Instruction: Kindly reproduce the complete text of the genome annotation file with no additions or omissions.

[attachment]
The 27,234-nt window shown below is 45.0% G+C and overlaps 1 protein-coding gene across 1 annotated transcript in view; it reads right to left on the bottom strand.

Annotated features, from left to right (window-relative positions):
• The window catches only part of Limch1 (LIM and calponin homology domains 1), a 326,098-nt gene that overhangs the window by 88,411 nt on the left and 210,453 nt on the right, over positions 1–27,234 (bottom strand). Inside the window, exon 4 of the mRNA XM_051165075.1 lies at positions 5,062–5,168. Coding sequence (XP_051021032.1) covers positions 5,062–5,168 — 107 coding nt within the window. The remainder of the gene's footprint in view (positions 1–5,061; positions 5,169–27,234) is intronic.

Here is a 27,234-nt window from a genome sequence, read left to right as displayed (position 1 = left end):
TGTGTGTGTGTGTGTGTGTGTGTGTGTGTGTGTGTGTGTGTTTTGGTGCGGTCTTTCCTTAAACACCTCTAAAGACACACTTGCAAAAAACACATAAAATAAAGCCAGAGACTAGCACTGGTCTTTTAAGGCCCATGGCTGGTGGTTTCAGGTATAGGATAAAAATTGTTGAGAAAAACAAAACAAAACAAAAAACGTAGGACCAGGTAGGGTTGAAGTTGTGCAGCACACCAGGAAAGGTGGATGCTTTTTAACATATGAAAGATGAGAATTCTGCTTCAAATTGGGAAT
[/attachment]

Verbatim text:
The 27,234-nt window shown below is 45.0% G+C and overlaps 1 protein-coding gene across 1 annotated transcript in view; it reads right to left on the bottom strand.

Annotated features, from left to right (window-relative positions):
• The window catches only part of Limch1 (LIM and calponin homology domains 1), a 326,098-nt gene that overhangs the window by 88,411 nt on the left and 210,453 nt on the right, over positions 1–27,234 (bottom strand). Inside the window, exon 4 of the mRNA XM_051165075.1 lies at positions 5,062–5,168. Coding sequence (XP_051021032.1) covers positions 5,062–5,168 — 107 coding nt within the window. The remainder of the gene's footprint in view (positions 1–5,061; positions 5,169–27,234) is intronic.

Here is a 27,234-nt window from a genome sequence, read left to right as displayed (position 1 = left end):
TGTGTGTGTGTGTGTGTGTGTGTGTGTGTGTGTGTGTGTGTTTTGGTGCGGTCTTTCCTTAAACACCTCTAAAGACACACTTGCAAAAAACACATAAAATAAAGCCAGAGACTAGCACTGGTCTTTTAAGGCCCATGGCTGGTGGTTTCAGGTATAGGATAAAAATTGTTGAGAAAAACAAAACAAAACAAAAAACGTAGGACCAGGTAGGGTTGAAGTTGTGCAGCACACCAGGAAAGGTGGATGCTTTTTAACATATGAAAGATGAGAATTCTGCTTCAAATTGGGAAT